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Yoda Katu Gas

New & Emerging Invader Found In Knuckles Mountain

| Text and pictures by Dr. Lalith Gunasekera

( August 31, 2014, Queensland, Sri Lanka Guardian) This is not Giant Mimosa (Yoda Nidikumba) or Katu gas in Horton Plains and also not familiar plant to Sri Lankans. This is another new alien invader found in Knuckles mountain range at Riverston area commonly known as a Giant Bramble (Rubus alceifolius). People in Sri Lanka not familiar with this species but I straight away recognised the species as it has been a big problem in tropical parts of Australia and also listed by IUCN among the top 100 invasive species of the world. It is normally found on road shoulders and the edges of rainforests.

Giant Bramble is native to China, Taiwan, Cambodia, Indonesia, Laos, and Thailand. It is a coarse, vigorous scrambling shrub with a woody rootstock, covering other plants and forming thickets that reproduce by seed and layering. Stems robust, thick primary canes up to 5 m long, covered with a felt of dense brown hairs and scattered hooked prickles. The stems erect at first and then arching and scrambling over other plants. Short secondary canes producing flowers develop in the leaf axils of primary canes in the second year of the growth. Leaves are green above, velvety brown below due to a dense covering of reddish hairs. Leaves set alternatively on stems, 12.5 cm across, deeply notched at the base with 5-7 shallow but finely serrated lobes. Flowers white, 1.5 to 2 cm diameter, in clusters at ends of secondary canes. Fruit a succulent aggregate berry of edible 1 seeded segments or drupelets, red when ripe. Seeds are small and black in colour. Seeds spread by birds and other animals and rooting of cane tips.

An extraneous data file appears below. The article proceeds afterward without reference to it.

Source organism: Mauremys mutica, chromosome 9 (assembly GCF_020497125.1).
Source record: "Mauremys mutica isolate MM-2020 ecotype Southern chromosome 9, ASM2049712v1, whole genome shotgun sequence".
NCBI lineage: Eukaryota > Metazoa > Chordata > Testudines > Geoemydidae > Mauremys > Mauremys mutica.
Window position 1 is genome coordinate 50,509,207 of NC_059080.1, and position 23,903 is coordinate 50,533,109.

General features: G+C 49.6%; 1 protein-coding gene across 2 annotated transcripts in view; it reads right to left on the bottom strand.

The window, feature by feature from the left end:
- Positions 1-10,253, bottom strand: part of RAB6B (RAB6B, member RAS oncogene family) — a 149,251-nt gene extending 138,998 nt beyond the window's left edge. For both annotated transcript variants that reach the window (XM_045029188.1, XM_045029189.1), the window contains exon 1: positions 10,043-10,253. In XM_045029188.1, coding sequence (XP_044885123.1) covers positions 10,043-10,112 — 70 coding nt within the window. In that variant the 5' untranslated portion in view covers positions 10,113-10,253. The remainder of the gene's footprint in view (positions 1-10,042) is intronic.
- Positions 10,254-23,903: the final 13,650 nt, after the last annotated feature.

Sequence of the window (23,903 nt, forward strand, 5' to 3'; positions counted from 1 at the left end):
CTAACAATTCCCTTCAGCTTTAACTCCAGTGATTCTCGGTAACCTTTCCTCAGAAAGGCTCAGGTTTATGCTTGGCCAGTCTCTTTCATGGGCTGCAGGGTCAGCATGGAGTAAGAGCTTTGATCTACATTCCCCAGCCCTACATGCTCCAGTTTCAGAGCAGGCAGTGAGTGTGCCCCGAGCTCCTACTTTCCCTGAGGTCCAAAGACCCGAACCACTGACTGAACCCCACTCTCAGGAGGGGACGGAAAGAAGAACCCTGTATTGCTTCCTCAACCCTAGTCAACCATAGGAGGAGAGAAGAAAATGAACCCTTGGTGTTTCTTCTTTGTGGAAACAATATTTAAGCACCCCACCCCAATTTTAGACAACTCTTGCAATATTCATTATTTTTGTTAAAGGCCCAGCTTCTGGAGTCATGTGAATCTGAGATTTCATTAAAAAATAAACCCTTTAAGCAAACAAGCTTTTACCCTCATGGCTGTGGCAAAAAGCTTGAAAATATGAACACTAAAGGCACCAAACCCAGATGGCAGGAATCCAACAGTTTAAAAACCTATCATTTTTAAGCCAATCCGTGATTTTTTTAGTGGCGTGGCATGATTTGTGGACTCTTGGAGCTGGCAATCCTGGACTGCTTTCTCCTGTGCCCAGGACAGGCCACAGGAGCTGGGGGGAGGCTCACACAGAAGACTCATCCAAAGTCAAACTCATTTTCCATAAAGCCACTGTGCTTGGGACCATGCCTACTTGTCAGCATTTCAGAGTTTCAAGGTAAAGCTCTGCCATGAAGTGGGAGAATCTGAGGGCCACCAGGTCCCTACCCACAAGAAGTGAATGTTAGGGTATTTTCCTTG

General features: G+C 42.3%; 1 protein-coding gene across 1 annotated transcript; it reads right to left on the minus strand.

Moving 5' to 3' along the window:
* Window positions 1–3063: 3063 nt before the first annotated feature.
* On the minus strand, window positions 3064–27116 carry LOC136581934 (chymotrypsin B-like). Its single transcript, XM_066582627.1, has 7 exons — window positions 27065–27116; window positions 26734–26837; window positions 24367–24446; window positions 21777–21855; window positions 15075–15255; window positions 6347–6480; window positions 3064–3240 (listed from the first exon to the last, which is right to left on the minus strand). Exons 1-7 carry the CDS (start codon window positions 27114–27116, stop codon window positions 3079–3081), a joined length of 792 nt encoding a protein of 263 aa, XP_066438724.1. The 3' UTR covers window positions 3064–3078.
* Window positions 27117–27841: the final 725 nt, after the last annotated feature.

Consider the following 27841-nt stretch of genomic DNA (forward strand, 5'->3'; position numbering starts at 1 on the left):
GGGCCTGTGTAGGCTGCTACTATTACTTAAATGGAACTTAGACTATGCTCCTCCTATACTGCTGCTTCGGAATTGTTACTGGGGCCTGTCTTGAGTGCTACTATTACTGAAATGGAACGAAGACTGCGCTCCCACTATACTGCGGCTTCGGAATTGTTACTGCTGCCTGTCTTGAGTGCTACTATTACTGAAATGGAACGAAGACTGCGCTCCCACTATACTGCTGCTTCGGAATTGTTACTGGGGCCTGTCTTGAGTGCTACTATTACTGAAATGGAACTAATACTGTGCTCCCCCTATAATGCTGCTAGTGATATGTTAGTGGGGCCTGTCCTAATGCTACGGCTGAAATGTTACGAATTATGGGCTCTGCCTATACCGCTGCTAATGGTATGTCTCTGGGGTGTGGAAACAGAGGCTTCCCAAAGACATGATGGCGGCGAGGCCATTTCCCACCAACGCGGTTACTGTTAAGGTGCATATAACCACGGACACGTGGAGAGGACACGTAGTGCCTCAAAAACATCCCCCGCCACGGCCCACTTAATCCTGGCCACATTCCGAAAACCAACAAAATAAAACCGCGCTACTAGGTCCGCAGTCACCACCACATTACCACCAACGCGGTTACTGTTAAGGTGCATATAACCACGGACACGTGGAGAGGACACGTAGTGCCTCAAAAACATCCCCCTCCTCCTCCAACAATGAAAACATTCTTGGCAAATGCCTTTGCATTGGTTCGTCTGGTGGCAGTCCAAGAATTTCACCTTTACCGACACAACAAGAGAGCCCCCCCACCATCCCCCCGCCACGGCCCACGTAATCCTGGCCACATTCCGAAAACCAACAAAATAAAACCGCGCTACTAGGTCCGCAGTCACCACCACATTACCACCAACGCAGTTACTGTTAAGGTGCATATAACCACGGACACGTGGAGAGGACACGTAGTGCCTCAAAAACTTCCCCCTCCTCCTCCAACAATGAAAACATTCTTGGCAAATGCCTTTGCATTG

Giant bramble growing through Knuckles

Giant bramble has a short woody rootstock giving rise to a sparsely branched main root with a number of fibrous laterals in the upper soil layers. It occurs in wet gullies, creek banks and around rainforests in the humid tropics. 


Giant bramble forms dense thickets due to its high growth rate that smother other plant species. Barbed canes restrict access to water and readily invade developing pasture lands, newly clear lands and forests. It will encroach onto roadways, hindering access to useful areas and spread into disturbed rainforest areas.


Herbicide can be used by applying as an overall spray during the early flowering period, making sure that the leaves and stems are thoroughly wetted. Penetration of thick clumps may be difficult and re-spraying may be required.

I would like to urge relevant authorities to quickly identify the plant and make suitable measure to remove this species as soon as possible. The species is still in early stages of its invasion (as my observation within very short time period) in Knuckles region. Don’t let it loose to our endemic forest and patina grasslands of Knuckles. Otherwise Knuckles Protected Forest will be a paradise for “invasive plants”.